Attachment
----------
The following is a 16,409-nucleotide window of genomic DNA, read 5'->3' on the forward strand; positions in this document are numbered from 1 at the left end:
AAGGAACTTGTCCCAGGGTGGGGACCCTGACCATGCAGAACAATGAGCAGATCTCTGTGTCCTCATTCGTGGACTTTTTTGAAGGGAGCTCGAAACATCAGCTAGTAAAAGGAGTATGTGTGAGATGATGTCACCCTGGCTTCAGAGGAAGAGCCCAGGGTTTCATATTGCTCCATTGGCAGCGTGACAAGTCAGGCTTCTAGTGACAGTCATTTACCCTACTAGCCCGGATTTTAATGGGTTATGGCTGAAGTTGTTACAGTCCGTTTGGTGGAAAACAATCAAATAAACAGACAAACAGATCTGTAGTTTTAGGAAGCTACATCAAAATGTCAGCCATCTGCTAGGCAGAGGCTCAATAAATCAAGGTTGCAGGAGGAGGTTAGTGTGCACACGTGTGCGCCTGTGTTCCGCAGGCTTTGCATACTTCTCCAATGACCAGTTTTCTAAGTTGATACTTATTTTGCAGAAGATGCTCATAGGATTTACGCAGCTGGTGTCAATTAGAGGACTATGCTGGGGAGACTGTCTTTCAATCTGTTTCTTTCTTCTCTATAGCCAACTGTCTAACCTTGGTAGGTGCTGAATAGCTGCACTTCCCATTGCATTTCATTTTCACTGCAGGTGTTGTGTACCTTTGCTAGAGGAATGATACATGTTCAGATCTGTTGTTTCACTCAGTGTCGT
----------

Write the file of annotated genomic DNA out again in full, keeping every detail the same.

The following is a 16,409-nucleotide window of genomic DNA, read 5'->3' on the forward strand; positions in this document are numbered from 1 at the left end:
AAGGAACTTGTCCCAGGGTGGGGACCCTGACCATGCAGAACAATGAGCAGATCTCTGTGTCCTCATTCGTGGACTTTTTTGAAGGGAGCTCGAAACATCAGCTAGTAAAAGGAGTATGTGTGAGATGATGTCACCCTGGCTTCAGAGGAAGAGCCCAGGGTTTCATATTGCTCCATTGGCAGCGTGACAAGTCAGGCTTCTAGTGACAGTCATTTACCCTACTAGCCCGGATTTTAATGGGTTATGGCTGAAGTTGTTACAGTCCGTTTGGTGGAAAACAATCAAATAAACAGACAAACAGATCTGTAGTTTTAGGAAGCTACATCAAAATGTCAGCCATCTGCTAGGCAGAGGCTCAATAAATCAAGGTTGCAGGAGGAGGTTAGTGTGCACACGTGTGCGCCTGTGTTCCGCAGGCTTTGCATACTTCTCCAATGACCAGTTTTCTAAGTTGATACTTATTTTGCAGAAGATGCTCATAGGATTTACGCAGCTGGTGTCAATTAGAGGACTATGCTGGGGAGACTGTCTTTCAATCTGTTTCTTTCTTCTCTATAGCCAACTGTCTAACCTTGGTAGGTGCTGAATAGCTGCACTTCCCATTGCATTTCATTTTCACTGCAGGTGTTGTGTACCTTTGCTAGAGGAATGATACATGTTCAGATCTGTTGTTTCACTCAGTGTCGT